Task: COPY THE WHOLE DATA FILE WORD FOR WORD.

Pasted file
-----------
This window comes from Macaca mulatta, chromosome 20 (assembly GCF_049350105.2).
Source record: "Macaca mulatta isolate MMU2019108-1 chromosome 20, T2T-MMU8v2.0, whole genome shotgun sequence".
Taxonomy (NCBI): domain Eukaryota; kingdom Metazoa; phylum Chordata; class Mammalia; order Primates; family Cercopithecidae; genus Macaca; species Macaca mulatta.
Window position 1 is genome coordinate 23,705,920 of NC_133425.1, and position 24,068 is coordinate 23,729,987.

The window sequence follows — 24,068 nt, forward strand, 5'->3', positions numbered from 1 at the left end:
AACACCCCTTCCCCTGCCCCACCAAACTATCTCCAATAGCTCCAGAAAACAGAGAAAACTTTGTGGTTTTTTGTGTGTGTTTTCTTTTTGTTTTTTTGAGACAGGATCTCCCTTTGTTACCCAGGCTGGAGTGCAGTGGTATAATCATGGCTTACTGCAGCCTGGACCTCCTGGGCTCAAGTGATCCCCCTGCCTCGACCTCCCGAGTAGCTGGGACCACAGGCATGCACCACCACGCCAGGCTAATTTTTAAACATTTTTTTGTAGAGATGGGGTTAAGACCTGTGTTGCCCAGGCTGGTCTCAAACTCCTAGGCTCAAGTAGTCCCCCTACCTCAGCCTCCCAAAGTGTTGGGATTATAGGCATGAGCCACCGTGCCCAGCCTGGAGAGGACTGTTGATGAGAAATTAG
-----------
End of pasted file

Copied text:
This window comes from Macaca mulatta, chromosome 20 (assembly GCF_049350105.2).
Source record: "Macaca mulatta isolate MMU2019108-1 chromosome 20, T2T-MMU8v2.0, whole genome shotgun sequence".
Taxonomy (NCBI): domain Eukaryota; kingdom Metazoa; phylum Chordata; class Mammalia; order Primates; family Cercopithecidae; genus Macaca; species Macaca mulatta.
Window position 1 is genome coordinate 23,705,920 of NC_133425.1, and position 24,068 is coordinate 23,729,987.

The window sequence follows — 24,068 nt, forward strand, 5'->3', positions numbered from 1 at the left end:
AACACCCCTTCCCCTGCCCCACCAAACTATCTCCAATAGCTCCAGAAAACAGAGAAAACTTTGTGGTTTTTTGTGTGTGTTTTCTTTTTGTTTTTTTGAGACAGGATCTCCCTTTGTTACCCAGGCTGGAGTGCAGTGGTATAATCATGGCTTACTGCAGCCTGGACCTCCTGGGCTCAAGTGATCCCCCTGCCTCGACCTCCCGAGTAGCTGGGACCACAGGCATGCACCACCACGCCAGGCTAATTTTTAAACATTTTTTTGTAGAGATGGGGTTAAGACCTGTGTTGCCCAGGCTGGTCTCAAACTCCTAGGCTCAAGTAGTCCCCCTACCTCAGCCTCCCAAAGTGTTGGGATTATAGGCATGAGCCACCGTGCCCAGCCTGGAGAGGACTGTTGATGAGAAATTAG